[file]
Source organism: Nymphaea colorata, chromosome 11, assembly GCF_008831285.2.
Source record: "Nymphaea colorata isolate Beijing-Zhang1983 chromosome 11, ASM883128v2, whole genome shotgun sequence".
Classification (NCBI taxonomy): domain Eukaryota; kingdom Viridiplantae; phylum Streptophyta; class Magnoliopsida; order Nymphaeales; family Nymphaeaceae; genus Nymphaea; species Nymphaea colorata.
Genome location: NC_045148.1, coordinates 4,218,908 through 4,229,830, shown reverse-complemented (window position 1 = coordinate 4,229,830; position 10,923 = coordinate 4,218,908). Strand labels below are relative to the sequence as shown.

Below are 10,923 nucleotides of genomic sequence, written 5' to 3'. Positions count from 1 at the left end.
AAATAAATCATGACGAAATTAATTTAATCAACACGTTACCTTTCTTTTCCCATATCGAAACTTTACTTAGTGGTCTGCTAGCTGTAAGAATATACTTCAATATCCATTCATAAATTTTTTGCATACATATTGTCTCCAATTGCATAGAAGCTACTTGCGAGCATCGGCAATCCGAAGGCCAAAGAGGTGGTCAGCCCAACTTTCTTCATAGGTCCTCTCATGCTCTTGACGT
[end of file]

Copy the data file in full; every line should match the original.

Source organism: Nymphaea colorata, chromosome 11, assembly GCF_008831285.2.
Source record: "Nymphaea colorata isolate Beijing-Zhang1983 chromosome 11, ASM883128v2, whole genome shotgun sequence".
Classification (NCBI taxonomy): domain Eukaryota; kingdom Viridiplantae; phylum Streptophyta; class Magnoliopsida; order Nymphaeales; family Nymphaeaceae; genus Nymphaea; species Nymphaea colorata.
Genome location: NC_045148.1, coordinates 4,218,908 through 4,229,830, shown reverse-complemented (window position 1 = coordinate 4,229,830; position 10,923 = coordinate 4,218,908). Strand labels below are relative to the sequence as shown.

Below are 10,923 nucleotides of genomic sequence, written 5' to 3'. Positions count from 1 at the left end.
AAATAAATCATGACGAAATTAATTTAATCAACACGTTACCTTTCTTTTCCCATATCGAAACTTTACTTAGTGGTCTGCTAGCTGTAAGAATATACTTCAATATCCATTCATAAATTTTTTGCATACATATTGTCTCCAATTGCATAGAAGCTACTTGCGAGCATCGGCAATCCGAAGGCCAAAGAGGTGGTCAGCCCAACTTTCTTCATAGGTCCTCTCATGCTCTTGACGT